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Welcome to Haystack Stories, a website rooted in nostalgia.
Past. Present. Perfect.

How Courtney Love Changed This Beauty Director's Life

How Courtney Love Changed This Beauty Director's Life

Jessica Matlin is like the cool, in-the-know-but-still-super-nice sister you wish you had growing up. You know, the one who listened to all the right bands, let you raid her overflowing, shimmer-filled makeup collection, and was always down to dispel her most valuable advice over pizza and a couple of ice-cold DIet Cokes. Or, at least, that’s how Jenna felt when Jess took her under her wing at Lucky, where Jenna first became a magazine editor. Today, Jess is the beauty director at Harper’s Bazaar and co-founder of award-winning beauty podcast Fat Mascara. So, yeah, she’s still cool and in the know. Her Haystack Story is an ode to Hole’s (absolutely perfect) 1994 album, Live Through This, and touches on all our favorite 1994 things (CDs, My So-Called Life and, yep, pizza).

Name: Jessica Matlin
Occupation: Beauty Director, Harper’s Bazaar and Co-Host + Co-Founder, Fat Mascara podcast
Handle: @jessicamatlin / @fatmascara
Location: Manhattan

The 1994 album came complete with a heart-adorned disc.

The 1994 album came complete with a heart-adorned disc.

What’s the star of your Haystack Story?
Hole, Live Through This (1994)

Do you still have it?
The CD is at my parents’ house in New Jersey (complete with busted jewel case), but I still listen to it on Spotify. (Not quite the same. The disc had a heart printed on it.)

Can you describe it?
Oh, yes. I remember sitting alone on the floor of my family room late one night, watching 120 Minutes on MTV (it aired on Sundays at midnight). The video for “Miss World” had come on, and I was transfixed: I’d never seen anyone behave like this before, at least in red lipstick and wearing what looked like Marc Jacobs. (Maybe Anna Sui?) Courtney and her band went from soft to loud, shimmering to snarling, singing about self image, shame, and female competition. The song grabbed me—it played less like a pop song, and more like an anthem—and the words “Cleanliness is Next to Godliness” hung at the back of the stage they performed on. The video also lightly parodied the movie “Carrie.”  Not only does this band have style, they’re kind of funny, I thought.

In those two minutes and 58 seconds, Hole expressed more about being a girl than I’d read in any of the glossy pink and lavender-covered YA books on my shelf, or in the albums on my black revolving CD rack. After seeing Courtney, I realized they lacked bite. I bought “Live Through This” that week, and peeling off the shrink wrap, I’d discovered there were 11 more tracks that had the same amount of rage, apathy, and satire woven into each. What was brilliant about Hole is that they weren’t about sneering, spitting, safety-pin-through-the-nose rebellion. They were subtler than that. Their aesthetic was soft—the heart-shaped band logo, the babydoll dresses, the Victorian cat stickers on Courtney’s guitar—but their approach was bold: They approached topics that were relevant to me but with a directness I couldn’t dare broach at that age—with anyone, really. On the school bus, in the hallways, and in my bedroom, I listened to Courtney wax on about beauty, body image, and fitting in. Buoyed by her music, I remember adopting some of her mannerisms in class, hoping I could shut cruel boys—and mean girls—down with a look. I went out and bought a bunch of Revlon makeup on sale to try and recreate her neutral vibe on MTV Unplugged. I started writing.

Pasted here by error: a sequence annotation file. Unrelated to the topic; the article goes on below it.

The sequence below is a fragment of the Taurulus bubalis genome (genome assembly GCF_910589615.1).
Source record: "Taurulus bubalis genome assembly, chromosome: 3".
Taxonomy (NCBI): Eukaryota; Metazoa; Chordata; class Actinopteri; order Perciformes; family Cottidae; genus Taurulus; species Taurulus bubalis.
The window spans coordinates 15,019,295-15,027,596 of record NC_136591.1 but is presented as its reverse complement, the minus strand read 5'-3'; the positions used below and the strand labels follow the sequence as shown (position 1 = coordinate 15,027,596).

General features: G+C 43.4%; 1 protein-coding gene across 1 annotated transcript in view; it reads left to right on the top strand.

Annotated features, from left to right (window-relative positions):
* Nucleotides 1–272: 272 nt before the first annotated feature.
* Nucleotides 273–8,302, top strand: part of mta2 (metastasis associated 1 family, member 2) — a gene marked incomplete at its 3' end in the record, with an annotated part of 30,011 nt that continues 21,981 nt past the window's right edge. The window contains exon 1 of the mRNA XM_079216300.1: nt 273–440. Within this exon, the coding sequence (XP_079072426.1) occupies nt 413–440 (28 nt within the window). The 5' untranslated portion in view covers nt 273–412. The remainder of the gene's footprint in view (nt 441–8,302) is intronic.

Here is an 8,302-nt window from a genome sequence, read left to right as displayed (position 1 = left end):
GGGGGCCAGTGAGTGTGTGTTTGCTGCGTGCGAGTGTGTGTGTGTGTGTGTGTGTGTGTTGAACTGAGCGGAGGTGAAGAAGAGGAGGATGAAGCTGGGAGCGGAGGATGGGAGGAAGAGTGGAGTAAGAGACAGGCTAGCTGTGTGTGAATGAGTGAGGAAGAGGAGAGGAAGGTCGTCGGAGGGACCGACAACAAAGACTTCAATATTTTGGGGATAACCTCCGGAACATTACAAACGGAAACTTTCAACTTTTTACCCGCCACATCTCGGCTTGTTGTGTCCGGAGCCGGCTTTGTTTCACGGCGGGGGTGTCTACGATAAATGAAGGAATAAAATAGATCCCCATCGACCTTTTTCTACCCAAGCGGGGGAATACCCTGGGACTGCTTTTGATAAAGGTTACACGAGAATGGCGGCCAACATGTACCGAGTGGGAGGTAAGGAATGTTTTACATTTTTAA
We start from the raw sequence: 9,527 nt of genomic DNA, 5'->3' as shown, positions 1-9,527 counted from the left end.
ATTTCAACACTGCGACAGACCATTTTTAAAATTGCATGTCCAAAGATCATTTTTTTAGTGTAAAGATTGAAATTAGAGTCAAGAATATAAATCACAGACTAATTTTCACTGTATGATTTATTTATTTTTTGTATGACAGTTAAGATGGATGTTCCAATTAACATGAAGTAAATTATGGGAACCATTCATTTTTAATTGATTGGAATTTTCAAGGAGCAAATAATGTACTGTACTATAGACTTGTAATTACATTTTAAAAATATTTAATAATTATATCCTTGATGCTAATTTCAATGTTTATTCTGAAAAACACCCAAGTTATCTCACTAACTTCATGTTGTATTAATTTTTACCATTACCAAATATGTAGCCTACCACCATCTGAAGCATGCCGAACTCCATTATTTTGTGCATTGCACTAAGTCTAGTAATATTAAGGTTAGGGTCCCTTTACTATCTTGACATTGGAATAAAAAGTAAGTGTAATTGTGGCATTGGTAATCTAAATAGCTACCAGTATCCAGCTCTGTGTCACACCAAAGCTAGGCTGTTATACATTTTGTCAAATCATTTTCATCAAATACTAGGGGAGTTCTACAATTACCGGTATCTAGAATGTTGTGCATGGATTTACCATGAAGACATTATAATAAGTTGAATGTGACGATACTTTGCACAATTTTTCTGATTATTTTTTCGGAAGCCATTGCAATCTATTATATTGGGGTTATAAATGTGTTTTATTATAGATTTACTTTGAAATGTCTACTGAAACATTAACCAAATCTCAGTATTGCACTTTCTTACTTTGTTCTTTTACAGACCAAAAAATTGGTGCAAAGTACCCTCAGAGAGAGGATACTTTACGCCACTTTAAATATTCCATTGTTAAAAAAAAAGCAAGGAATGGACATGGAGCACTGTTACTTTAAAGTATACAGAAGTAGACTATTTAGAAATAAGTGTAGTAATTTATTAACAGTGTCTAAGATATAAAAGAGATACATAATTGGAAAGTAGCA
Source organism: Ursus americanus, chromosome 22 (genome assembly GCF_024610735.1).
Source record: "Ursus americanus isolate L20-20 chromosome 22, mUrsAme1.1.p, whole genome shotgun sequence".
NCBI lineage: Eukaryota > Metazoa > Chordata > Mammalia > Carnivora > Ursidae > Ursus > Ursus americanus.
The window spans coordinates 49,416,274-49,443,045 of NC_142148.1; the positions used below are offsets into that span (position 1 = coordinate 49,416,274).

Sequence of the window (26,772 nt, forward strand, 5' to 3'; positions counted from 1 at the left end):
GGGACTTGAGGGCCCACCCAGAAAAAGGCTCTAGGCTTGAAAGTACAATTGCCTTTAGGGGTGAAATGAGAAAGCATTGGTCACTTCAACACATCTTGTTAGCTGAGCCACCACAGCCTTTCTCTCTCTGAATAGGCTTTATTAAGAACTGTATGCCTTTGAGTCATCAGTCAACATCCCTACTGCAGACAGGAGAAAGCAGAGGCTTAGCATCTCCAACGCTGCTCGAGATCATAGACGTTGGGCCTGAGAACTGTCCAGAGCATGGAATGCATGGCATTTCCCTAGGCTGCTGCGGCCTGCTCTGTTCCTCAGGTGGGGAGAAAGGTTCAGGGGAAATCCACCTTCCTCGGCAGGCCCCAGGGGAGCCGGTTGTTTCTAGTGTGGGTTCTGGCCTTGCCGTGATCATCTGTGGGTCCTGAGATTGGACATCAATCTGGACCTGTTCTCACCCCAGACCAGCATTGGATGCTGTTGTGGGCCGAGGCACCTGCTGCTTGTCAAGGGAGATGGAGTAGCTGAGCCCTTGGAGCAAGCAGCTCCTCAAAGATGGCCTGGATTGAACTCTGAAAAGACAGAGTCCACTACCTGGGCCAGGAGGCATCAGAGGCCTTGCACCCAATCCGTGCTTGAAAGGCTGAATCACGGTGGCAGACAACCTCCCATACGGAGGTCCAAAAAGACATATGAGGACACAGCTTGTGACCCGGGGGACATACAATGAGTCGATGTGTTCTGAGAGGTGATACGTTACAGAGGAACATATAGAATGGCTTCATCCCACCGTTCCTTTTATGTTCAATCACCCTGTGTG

I know Courtney wrote those songs from a different place than from which I listened to them. By then she’d already survived band breakups, married Kurt Cobain in Hawaii, gave birth to Frances Bean, and gone through a child custody battle over her due to allegations of drug abuse. I was in eighth grade, which is its own lonely kind of hell. With “Live Through This,” I felt validated—that storm I felt inside of me? It was normal. Those 12 songs made me feel electric, smarter, and less afraid. I listened to “Live Through This” all throughout high school, and even today—not out of out nostalgia, but because the album still rings true. And the music still sounds great.

Future beauty editor Jessica in her (extra collage-y) high school bedroom.

Future beauty editor Jessica in her (extra collage-y) high school bedroom.

Why is it so perfect?
It’s feminine. It’s angry. It’s sarcastic. It’s glittery. It’s modern. It’s tight.

How does it make you feel?
Alive

If this item could talk what would it say?
Turn me up!

Jessica in NYC today.

Jessica in NYC today.

When did you get it?
Spring 1994

Who did you have a crush on back then?
Evan Dando

What did your Friday nights look like?
In 8th grade? Probably watching horror or comedies with my friend Melanie, thumbing through fashion magazines, eating pizza.

If someone gave you $20 to spend, what would you have bought?
A new CD, with money left over for drugstore makeup.

What show did you rush home to watch?
My So-Called Life. My heart would literally race in the minutes before it came on, and my heart broke when I heard it was canceled. The show was so ahead of its time.

What was your favorite snack?
Ellio’s pizza!

How are you the same as you were back then, and how are you different? I’m the same in that I still love a lot of the same things I did back then—I have always been obsessed with certain artists, fashion, beauty, and music, and that’s never left me. I still get chills from my playlists or seeing a band I love or meeting a creator I admire, even at work.  How am I different? I’m more reserved than I was when I was younger: I was mouthier and cheekier with my friends, wore crazier makeup and quirkier clothes and accessories—I think adulthood has naturally made me more conservative.

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